When it comes to weight loss, we all know the drill. Eat less sugar and carbs, and eat more fresh fruits and vegetables and lean protein. And exercise at least 30 minutes a day.
And, not surprisingly, the same advice applies to diabetes management. While the diet component can be difficult from a cravings or willpower standpoint, the exercise piece is simply not realistic for some people.
Whether it’s due to injury, diabetic complications such as neuropathy, illness, or being frail and/or bedridden, there are those people for whom exercise is a near impossibility.
Given this, researchers questioned if something as simple as static, assisted stretching could help lower blood glucose levels.
Give It a Stretch
Researchers enlisted 22 adults from Hawaii. Seven of the participants had been diagnosed with type 2 diabetes. The remaining 15 were at risk for the disease, meaning they had at least three of four risk factors:
- At least 45 years old
- Family history of type 2 diabetes
- BMI of 25 or greater
Participants were randomly divided into two groups. The first group had a 40-minute session of passive stretching, while the second group underwent 40 minutes of mock stretching. Both groups did two days of stretching with three days between the test days.
Those participants in the static, assisted stretching group underwent 10 stretches: four upper body and six lower body. Each stretch was done four times and held each time for 30 seconds. There was a 15-second break between sets and a 30-second break between each new type of stretch.
The same stretches were done in each group with one key difference. In the experimental group, the person performing the stretch pushed or pulled the specific area being stretched until the participant indicated they could feel the stretch. They then held the stretch at that tension for the 30 seconds. In the control group, the person performing the stretch put the participant into the correct stretching pose, but did not apply any tension to the muscle during the stretch.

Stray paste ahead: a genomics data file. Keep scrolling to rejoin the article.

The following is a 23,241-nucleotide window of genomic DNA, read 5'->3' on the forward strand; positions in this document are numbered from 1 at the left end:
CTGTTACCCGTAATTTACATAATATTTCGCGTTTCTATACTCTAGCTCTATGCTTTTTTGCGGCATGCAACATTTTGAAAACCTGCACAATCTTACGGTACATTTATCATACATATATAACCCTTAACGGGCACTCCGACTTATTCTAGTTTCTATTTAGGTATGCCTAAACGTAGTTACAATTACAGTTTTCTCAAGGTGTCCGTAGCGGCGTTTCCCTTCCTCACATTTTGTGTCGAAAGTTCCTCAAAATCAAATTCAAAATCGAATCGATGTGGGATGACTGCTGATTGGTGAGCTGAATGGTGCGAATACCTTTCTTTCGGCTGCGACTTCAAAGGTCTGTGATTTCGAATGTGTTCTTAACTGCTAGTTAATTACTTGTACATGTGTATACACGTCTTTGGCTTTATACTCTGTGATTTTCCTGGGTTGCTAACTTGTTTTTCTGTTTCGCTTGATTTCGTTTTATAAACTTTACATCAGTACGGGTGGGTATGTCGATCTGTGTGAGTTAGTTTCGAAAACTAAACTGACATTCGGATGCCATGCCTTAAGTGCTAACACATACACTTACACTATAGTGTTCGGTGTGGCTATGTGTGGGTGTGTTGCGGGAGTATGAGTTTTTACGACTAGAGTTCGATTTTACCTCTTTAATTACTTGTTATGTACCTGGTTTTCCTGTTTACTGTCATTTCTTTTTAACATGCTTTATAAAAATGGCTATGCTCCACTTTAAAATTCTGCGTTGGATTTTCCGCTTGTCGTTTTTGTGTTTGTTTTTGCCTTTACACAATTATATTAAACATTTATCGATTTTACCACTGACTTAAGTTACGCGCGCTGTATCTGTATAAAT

On the testing days, prior to the test, participants came to the lab two hours after eating a meal. They immediately drank a 12-ounce can of fruit juice, and then 30 minutes later began their stretches.
Additionally, after drinking the juice but prior to beginning the stretches, researchers tested the participants’ blood glucose levels. The levels were tested again 20 minutes into the exercise and again at 40 minutes, when the exercises concluded.
At the conclusion of the study, researchers found that at both 20 minutes and 40 minutes, those in the experimental group enjoyed a significant decrease in blood glucose levels as compared to the control group.
In fact, after 20 minutes of stretching, the experimental group had a 28 mg/dL reduction in blood glucose levels from baseline. And at 40 minutes, they showed a 24 mg/dL reduction in blood glucose levels.
Researchers concluded, “This study shows that static stretching is an additional viable activity that can help regulate blood glucose acutely. Since it requires little effort by the individual, it appears to be an advantageous treatment for those with reduced physical capabilities.”
Stretch It Out
Now this is one great study! Whether you have physical limitations or motivational ones, this study is the answer to your prayers.
Take time to stretch first thing in the morning or last thing at night while in bed, in the evening when watching your favorite TV show, or right at the dinner table after a good meal.
Whenever you choose to do your stretches, remember to stretch to the point just before discomfort and hold for 30 seconds. Do each stretch four times. Then sit back and watch your blood sugar begin to drop!
 Nelson, AG, et al. Twenty minutes of passive stretching lowers glucose levels in an at-risk population: an experimental study. J Physiother. 2011;57(3):173-8.